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I recently stumbled across the two seemingly similar identities $$ \prod_{i\geq 1}\frac{1}{1-xq^i}=\sum_{n\geq 0}\frac{x^nq^n}{(1-q)(1-q^2)\cdots(1-q^n)} $$ and $$ \prod_{i\geq 1}(1+xq^i)=\sum_{n\geq 0}\frac{x^nq^{\binom{n+1}{2}}}{(1-q)(1-q^2)\cdots(1-q^n)}. $$

Out of curiosity, is there some combinatorial interpretation for these identities, to understand why they hold? Thanks.

If this would better be asked as two questions, I am glad to split it into two.

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up vote 11 down vote accepted

The LHS of the first identity is a generating function $$\prod_{i \ge 1} \frac{1}{1 - xq^i} = \sum p_{m,n} q^m x^n$$

where $p_{m,n}$ counts the number of ways to partition the number $m$ into a sum of $n$ positive integers. In other words, $p_{m,n}$ counts the number of Ferrers diagrams with $m$ dots and $n$ rows.

For fixed $n$, given such a Ferrers diagram slice off the leftmost column. The remaining columns form a partition into parts of size at most $n$, and such partitions have generating function $\frac{1}{(1 - q)...(1 - q^n)}$. The leftmost column contributes a factor of $q^n$, and the fact that we started with a Ferrers diagram with $n$ rows contributes a factor of $x^n$. This gives the RHS of the first identity.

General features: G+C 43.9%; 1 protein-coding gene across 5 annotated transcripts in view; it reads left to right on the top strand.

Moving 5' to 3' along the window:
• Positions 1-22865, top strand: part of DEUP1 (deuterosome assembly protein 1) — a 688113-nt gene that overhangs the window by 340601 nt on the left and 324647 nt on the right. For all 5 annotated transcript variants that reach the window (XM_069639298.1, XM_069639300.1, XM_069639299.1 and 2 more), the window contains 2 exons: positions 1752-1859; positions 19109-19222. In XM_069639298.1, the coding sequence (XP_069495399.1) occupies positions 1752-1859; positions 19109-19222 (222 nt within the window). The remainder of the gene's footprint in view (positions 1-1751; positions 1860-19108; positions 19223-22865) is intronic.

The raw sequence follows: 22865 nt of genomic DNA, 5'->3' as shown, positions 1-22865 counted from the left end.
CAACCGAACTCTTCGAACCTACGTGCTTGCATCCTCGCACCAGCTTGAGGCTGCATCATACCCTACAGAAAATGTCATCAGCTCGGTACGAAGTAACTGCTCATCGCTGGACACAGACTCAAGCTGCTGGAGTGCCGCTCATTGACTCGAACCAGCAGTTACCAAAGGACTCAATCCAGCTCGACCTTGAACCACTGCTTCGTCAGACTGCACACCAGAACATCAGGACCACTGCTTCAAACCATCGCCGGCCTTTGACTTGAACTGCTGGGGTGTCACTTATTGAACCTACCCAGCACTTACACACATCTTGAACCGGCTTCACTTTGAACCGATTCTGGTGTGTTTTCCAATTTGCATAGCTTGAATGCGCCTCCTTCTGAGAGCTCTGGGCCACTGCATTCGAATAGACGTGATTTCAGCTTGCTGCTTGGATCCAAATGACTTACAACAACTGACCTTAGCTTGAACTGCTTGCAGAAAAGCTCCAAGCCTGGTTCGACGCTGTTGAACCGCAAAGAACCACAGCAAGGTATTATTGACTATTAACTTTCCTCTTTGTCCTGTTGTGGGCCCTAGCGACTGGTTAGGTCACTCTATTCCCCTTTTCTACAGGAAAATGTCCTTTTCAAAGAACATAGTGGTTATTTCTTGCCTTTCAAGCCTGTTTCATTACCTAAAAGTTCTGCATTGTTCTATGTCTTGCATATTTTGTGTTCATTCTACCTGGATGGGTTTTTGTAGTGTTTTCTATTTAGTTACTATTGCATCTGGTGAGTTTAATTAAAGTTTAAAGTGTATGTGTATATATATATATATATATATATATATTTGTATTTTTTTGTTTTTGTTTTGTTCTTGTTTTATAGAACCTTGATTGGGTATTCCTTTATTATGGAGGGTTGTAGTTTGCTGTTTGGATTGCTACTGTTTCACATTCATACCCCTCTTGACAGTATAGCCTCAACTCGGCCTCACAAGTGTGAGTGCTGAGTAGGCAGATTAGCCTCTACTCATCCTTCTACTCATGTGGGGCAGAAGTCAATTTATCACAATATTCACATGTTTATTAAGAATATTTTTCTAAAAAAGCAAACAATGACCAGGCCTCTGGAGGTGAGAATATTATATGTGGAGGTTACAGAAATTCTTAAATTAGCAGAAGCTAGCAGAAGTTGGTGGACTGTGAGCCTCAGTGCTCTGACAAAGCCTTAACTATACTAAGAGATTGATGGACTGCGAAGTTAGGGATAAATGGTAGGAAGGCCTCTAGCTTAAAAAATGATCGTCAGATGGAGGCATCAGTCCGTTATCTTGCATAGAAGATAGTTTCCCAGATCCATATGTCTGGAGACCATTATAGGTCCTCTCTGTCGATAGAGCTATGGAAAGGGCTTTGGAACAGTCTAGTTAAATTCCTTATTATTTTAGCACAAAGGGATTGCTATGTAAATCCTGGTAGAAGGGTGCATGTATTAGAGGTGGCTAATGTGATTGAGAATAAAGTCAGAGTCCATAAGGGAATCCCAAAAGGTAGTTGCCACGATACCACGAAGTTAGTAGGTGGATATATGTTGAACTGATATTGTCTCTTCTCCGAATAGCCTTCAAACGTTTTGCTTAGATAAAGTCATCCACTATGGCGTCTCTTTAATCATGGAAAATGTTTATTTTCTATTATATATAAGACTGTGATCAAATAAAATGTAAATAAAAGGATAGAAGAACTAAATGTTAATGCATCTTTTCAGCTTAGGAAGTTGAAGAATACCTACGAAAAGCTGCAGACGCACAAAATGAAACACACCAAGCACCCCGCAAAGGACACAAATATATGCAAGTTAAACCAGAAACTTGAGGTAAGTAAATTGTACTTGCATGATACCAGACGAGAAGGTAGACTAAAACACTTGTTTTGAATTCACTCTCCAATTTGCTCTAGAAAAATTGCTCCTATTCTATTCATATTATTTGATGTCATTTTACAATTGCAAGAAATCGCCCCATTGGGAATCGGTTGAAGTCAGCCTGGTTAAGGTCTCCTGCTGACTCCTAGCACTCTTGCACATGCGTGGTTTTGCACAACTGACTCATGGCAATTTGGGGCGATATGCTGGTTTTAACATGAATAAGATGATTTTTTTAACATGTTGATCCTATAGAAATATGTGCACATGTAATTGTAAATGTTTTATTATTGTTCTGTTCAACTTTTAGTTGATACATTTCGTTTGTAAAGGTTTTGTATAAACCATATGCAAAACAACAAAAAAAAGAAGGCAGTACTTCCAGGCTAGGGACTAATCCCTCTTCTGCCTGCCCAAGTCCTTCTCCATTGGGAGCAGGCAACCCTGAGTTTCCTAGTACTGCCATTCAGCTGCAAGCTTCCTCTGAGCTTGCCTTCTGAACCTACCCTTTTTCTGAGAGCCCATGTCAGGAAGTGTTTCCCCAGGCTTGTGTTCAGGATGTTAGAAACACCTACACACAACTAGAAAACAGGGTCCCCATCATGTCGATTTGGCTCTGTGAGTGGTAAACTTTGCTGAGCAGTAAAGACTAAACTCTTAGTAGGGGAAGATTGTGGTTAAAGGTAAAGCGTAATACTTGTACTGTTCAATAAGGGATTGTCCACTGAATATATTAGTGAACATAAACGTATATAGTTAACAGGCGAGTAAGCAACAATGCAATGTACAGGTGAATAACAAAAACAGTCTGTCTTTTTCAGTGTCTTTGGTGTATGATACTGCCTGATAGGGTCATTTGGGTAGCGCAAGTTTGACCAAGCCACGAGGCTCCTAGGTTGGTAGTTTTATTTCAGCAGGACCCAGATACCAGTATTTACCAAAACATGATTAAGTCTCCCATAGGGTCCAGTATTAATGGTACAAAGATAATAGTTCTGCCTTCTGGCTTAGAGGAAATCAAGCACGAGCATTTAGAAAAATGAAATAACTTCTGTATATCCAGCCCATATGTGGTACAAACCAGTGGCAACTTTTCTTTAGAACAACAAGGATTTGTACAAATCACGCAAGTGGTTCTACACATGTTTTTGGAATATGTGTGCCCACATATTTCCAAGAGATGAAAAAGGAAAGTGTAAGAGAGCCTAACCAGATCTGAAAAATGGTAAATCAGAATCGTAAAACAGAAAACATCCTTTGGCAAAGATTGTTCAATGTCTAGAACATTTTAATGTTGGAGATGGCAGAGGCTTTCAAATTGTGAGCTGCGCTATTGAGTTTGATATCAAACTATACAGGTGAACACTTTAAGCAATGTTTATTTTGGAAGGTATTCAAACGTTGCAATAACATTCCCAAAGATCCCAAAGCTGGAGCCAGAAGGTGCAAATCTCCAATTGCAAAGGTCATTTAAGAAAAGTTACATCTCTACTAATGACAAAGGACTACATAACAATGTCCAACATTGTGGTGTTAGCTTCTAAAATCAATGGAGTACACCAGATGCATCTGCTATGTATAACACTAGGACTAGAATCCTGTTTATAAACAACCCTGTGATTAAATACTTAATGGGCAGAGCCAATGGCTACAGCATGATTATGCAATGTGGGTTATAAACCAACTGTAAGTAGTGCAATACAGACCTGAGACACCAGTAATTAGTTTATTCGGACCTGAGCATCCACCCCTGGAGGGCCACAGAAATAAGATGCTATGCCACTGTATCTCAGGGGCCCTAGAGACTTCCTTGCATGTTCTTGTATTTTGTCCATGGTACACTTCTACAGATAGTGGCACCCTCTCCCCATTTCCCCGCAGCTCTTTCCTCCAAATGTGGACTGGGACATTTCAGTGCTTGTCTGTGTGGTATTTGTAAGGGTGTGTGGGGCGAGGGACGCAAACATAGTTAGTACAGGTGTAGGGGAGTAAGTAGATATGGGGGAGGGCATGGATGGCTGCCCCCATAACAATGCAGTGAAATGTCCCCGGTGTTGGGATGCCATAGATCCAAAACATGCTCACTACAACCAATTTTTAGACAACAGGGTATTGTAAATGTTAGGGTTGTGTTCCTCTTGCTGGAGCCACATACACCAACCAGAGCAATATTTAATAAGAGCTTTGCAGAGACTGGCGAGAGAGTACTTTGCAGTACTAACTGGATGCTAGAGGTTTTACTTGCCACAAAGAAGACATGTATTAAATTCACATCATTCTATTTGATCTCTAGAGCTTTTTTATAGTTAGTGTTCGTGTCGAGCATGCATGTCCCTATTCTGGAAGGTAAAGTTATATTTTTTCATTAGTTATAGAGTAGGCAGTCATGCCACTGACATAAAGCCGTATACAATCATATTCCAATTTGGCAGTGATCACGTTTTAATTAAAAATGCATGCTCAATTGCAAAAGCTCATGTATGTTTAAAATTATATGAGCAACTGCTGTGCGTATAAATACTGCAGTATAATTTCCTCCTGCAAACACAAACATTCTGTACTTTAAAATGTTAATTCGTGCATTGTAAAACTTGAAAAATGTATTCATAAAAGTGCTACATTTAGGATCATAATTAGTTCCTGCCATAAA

The LHS of the second identity counts the number of ways to partition the number $m$ into a sum of $n$ distinct positive integers. To get the RHS, instead of slicing off the leftmost column of the corresponding Ferrers diagram, you can slice off a right triangle with side lengths $n$ and $n$ because the number of dots in each row are distinct (draw a diagram to convince yourself of this). This triangle has ${n+1 \choose 2}$ dots and the rest of the argument is the same as above.

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+1: I knew of the first interpretation, but the second was new to me. Any reference? Sagan or Stanely, perhaps? –  Alex Youcis Dec 18 '11 at 22:33
I wouldn't be surprised if the second was in Stanley somewhere but I think I first saw it in a course that didn't work from a textbook. –  Qiaochu Yuan Dec 18 '11 at 22:53

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